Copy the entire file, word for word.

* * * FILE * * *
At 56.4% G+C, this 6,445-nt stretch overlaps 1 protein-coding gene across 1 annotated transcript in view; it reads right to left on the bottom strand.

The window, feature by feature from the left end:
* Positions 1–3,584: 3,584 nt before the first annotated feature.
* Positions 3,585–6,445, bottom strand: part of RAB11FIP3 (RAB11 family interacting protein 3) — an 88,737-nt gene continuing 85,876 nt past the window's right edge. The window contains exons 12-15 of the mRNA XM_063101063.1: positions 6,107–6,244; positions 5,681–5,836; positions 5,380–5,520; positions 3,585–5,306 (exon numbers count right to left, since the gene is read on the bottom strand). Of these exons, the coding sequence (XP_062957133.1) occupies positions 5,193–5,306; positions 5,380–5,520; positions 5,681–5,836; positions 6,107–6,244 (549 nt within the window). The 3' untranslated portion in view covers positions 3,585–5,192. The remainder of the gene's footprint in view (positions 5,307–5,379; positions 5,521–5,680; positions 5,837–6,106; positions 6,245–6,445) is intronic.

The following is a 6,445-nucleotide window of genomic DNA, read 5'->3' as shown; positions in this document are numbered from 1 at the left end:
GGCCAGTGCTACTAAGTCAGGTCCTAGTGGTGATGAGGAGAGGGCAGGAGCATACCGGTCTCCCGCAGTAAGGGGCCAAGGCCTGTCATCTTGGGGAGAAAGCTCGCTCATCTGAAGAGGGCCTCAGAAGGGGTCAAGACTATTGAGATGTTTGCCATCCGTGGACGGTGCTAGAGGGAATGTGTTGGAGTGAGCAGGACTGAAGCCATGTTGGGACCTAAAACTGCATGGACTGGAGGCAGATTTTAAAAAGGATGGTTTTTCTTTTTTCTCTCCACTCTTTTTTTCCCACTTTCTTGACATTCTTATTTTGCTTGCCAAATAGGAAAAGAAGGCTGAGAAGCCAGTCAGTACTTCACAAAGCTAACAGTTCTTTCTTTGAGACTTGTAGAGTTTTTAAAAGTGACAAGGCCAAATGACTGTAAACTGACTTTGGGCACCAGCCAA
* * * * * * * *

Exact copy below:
At 56.4% G+C, this 6,445-nt stretch overlaps 1 protein-coding gene across 1 annotated transcript in view; it reads right to left on the bottom strand.

The window, feature by feature from the left end:
* Positions 1–3,584: 3,584 nt before the first annotated feature.
* Positions 3,585–6,445, bottom strand: part of RAB11FIP3 (RAB11 family interacting protein 3) — an 88,737-nt gene continuing 85,876 nt past the window's right edge. The window contains exons 12-15 of the mRNA XM_063101063.1: positions 6,107–6,244; positions 5,681–5,836; positions 5,380–5,520; positions 3,585–5,306 (exon numbers count right to left, since the gene is read on the bottom strand). Of these exons, the coding sequence (XP_062957133.1) occupies positions 5,193–5,306; positions 5,380–5,520; positions 5,681–5,836; positions 6,107–6,244 (549 nt within the window). The 3' untranslated portion in view covers positions 3,585–5,192. The remainder of the gene's footprint in view (positions 5,307–5,379; positions 5,521–5,680; positions 5,837–6,106; positions 6,245–6,445) is intronic.

The following is a 6,445-nucleotide window of genomic DNA, read 5'->3' as shown; positions in this document are numbered from 1 at the left end:
GGCCAGTGCTACTAAGTCAGGTCCTAGTGGTGATGAGGAGAGGGCAGGAGCATACCGGTCTCCCGCAGTAAGGGGCCAAGGCCTGTCATCTTGGGGAGAAAGCTCGCTCATCTGAAGAGGGCCTCAGAAGGGGTCAAGACTATTGAGATGTTTGCCATCCGTGGACGGTGCTAGAGGGAATGTGTTGGAGTGAGCAGGACTGAAGCCATGTTGGGACCTAAAACTGCATGGACTGGAGGCAGATTTTAAAAAGGATGGTTTTTCTTTTTTCTCTCCACTCTTTTTTTCCCACTTTCTTGACATTCTTATTTTGCTTGCCAAATAGGAAAAGAAGGCTGAGAAGCCAGTCAGTACTTCACAAAGCTAACAGTTCTTTCTTTGAGACTTGTAGAGTTTTTAAAAGTGACAAGGCCAAATGACTGTAAACTGACTTTGGGCACCAGCCAA